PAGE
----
With the notable exception of Braudel 1992, no transnational work of synthesis on the early modern era or the Atlantic economy takes merchants as its primary focus. The second best choice is two collective volumes, McCusker 2000 and Coclanis 2005, which come as close as one gets to a general introduction to merchants in the early modern period; Emmer and Gaastra 1996 can be useful if one is interested in a more narrowly national approach. The monographs Price 1996 and Jeannin 2002 could also serve as a point of entry, insofar as these two works left no part of the merchant experience untouched. Last, the student new to the field can turn to a number of edited collections and journal special issues, or thematic studies such as Steele 1986, even though they are necessarily much narrower in scope.

  • Braudel, Fernand. Civilization and Capitalism, 15th–18th Century. 3 vols. Berkeley: University of California Press, 1992.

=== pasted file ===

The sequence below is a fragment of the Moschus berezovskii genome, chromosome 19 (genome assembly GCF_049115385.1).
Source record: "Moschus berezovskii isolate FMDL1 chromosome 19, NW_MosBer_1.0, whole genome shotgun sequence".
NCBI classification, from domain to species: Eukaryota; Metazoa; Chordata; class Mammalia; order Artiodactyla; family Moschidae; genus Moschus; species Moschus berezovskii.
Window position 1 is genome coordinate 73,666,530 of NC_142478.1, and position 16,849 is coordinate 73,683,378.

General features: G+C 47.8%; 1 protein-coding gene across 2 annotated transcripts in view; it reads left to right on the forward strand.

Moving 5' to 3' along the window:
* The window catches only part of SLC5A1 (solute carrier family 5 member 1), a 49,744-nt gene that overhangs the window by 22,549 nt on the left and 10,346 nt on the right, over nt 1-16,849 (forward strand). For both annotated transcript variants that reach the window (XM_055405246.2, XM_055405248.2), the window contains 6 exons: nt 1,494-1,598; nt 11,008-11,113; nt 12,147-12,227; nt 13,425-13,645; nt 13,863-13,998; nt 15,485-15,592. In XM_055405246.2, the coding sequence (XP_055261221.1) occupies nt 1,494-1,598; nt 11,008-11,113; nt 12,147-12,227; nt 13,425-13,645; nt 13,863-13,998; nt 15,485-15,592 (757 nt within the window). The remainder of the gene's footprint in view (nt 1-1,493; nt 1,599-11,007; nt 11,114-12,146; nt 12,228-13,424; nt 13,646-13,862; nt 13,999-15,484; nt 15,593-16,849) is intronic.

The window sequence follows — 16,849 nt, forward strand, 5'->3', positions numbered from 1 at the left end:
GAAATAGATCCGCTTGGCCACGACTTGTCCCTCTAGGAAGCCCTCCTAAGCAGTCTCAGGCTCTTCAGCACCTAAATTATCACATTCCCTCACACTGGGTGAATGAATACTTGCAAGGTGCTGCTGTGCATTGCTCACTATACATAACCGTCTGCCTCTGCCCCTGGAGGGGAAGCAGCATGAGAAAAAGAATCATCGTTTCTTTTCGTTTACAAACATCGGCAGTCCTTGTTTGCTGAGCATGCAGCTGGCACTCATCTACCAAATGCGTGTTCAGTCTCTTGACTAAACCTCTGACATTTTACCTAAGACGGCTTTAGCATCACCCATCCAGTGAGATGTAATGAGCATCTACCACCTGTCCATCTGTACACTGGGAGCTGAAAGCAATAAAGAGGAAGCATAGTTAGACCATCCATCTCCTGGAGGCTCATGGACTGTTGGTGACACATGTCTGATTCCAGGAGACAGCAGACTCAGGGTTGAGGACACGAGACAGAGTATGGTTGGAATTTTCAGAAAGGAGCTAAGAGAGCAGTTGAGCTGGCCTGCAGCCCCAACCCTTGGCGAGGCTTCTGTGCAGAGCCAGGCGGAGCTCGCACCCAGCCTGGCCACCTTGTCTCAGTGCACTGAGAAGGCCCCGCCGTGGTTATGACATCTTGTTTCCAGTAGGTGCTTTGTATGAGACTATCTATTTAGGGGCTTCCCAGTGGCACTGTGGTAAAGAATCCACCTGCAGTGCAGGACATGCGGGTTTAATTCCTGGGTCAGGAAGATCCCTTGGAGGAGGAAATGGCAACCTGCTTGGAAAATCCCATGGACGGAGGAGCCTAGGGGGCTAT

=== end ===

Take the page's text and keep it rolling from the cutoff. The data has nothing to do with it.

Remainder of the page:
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    Coming out of a bygone past in which scholars actually had time to write 1,800-page masterpieces, these three volumes interpret the whole early modern era as a growth of long-distance, global, and eventually industrial capitalism out of a world of local market exchange operating at the margins of a largely self-sufficient society.

  • Coclanis, Peter A., ed. The Atlantic Economy during the Seventeenth and Eighteenth Centuries: Organization, Operation, Practice, and Personnel. Columbia: University of South Carolina Press, 2005.

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    A series of ambitious attempts at synthesizing various aspects of the Atlantic economy in the 18th century, mostly in the North Atlantic. From product markets to financing to regional specificities, the dominant argument is the systemic nature of the trade-based society that developed in that part of the world.

  • Emmer, Pieter, and Femme Gaastra, eds. The Organization of Interoceanic Trade in European Expansion, 1450–1800. Aldershot, UK: Variorum, 1996.